A pioneer of the new cultural history, Tom Laqueur is a historian of immense range and creativity who has set intellectual landmarks across a number of fields. His work on the body and gender, on sex, and on death has mapped out a provocative, often counter-intuitive set of arguments that have opened up new subjects for historical study. His books include The Work of the Dead (Princeton, 2015), Solitary Sex (Zone, 2003), Making Sex (Harvard, 1990), and Religion and Respectability (Yale, 1976). The force of some scholars is neatly contained in their books, but Tom’s influence exceeds those bounds. As a founding editor of Representations, at the helm of the Townshend Center for the Humanities, in his astute essays in the London Review of Books, and in mentoring generations of Berkeley graduate students from across the university, Tom’s role as an intellectual provocateur has also set him apart. He’s the impresario of dinners and the ringleader of perpetual reading groups, unfailingly generous in dispersing gems from his own personal storehouse. On his 70th birthday and in his 43rd year as a faculty member at Berkeley, Tom’s students, friends and colleagues gather to celebrate him and his contributions to the university and his fields of study.
A conference in honor of the 70th Birthday of Thomas Laqueur, the Helen Fawcett Distinguished Professor of History|
Social Science Matrix, 8th Floor, Barrows Hall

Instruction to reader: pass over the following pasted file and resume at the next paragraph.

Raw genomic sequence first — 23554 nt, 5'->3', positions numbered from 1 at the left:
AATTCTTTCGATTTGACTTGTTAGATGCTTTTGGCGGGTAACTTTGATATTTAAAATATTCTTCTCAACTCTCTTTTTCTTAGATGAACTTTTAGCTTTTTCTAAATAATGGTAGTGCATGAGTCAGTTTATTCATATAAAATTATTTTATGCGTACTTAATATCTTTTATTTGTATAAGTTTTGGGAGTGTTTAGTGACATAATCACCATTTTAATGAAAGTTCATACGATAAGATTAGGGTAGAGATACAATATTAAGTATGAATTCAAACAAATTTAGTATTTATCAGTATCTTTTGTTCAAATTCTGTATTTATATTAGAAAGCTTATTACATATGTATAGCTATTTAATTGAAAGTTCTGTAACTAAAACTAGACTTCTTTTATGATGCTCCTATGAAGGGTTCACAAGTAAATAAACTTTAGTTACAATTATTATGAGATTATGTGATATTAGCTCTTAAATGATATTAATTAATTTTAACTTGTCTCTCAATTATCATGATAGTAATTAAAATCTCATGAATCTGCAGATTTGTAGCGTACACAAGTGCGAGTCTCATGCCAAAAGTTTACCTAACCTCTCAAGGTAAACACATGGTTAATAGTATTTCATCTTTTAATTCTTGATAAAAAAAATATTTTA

Septmeber 5th- 6th
Saturday, 5 September
Welcoming remarks 9-9:15 (Deborah Cohen and Maura O’Connor)
9:15-10:45: Lynn Hunt, University of California, Los Angeles, "The Changing Boundaries of the Human"
Introduced by Deborah Cohen, Northwestern
Comments: Nicoletta Gullace, University of New Hampshire and Priya Satia, Stanford
Introduced by Patricia Lin, University of California, Berkeley
Susan Grayzel, University of Mississippi, "On [Being a Cultural and Gender Historian of] War"
Andrew Keating, University of California, Berkeley, “The Invention of Remembrance: War, Commemoration and National Identity”
Daniel Ussishkin, University of Wisconsin, Madison, “'War Enthusiasm' and Cultural History”
1:30-2:45 LEARNING FROM LAQUEUR: A Session Devoted to Tom’s Teaching
Vanessa Schwartz, University of Southern California
Penny Ismay, Boston College
3-4:30: Stephen Greenblatt, Harvard, “In the Bathhouse”
Introduced by Jane Shaw, Stanford
Comments: Lisa Cody, Claremont McKenna College and Catherine Robson, New York University
4:45 MUSICAL SURPRISE
Introduced by Deborah Valenze, Barnard
Sunday, 6 September
9:30-11:00 Alexander Nehamas, Princeton, “”Metaphors in Life: ‘I Love You for Yourself’”
Introduced and with a Comment by Seth Koven, Rutgers
11:15-12:45 CULTURAL HISTORY AND ITS PROSPECTS
Introduced by Joe Zizek
Doug Haynes, University of California, Irvine, “Fit to Practice British Medicine: Overseas Doctors and the British Medical Profession”
Monica Rico, Lawrence University, “'A World in a Grain of Sand': The Patriarchal Picaresque of Charles Willson Peale”
Max Jones, University of Manchester, “‘After “The Queen Caroline Affair”: Politics as Art and the Function of the Trivial’
Alice Goff, University of Michigan, “The Silence of Matter: Connecting the Cosmic to the Particular in Cultural History”
2:00-3:30: Catherine Gallagher, University of California, Berkeley, “Tracing the History of Counterfactual History"
Introduced by Maura O’Connor, University of Cincinnati
Comments: Ian Burney, University of Manchester and Arianne Chernock, Boston University
Introduced by James Vernon, University of California, Berkeley
Michelle Tusan, University of Nevada, Las Vegas, "War, Genocide and Humanitarianism"
Caroline Shaw, Bates College, “Gender, Labor, and the Work of the Refugee Narrative”
Tehila Sasson, Berkeley, “Humanitarianism, Capitalism, and the Making of the Ethical Subject”
Made possible by the Stern Memorial Trust, The Townsend Center, the Center for British Studies, and the Deans of Humanities and Social Sciences.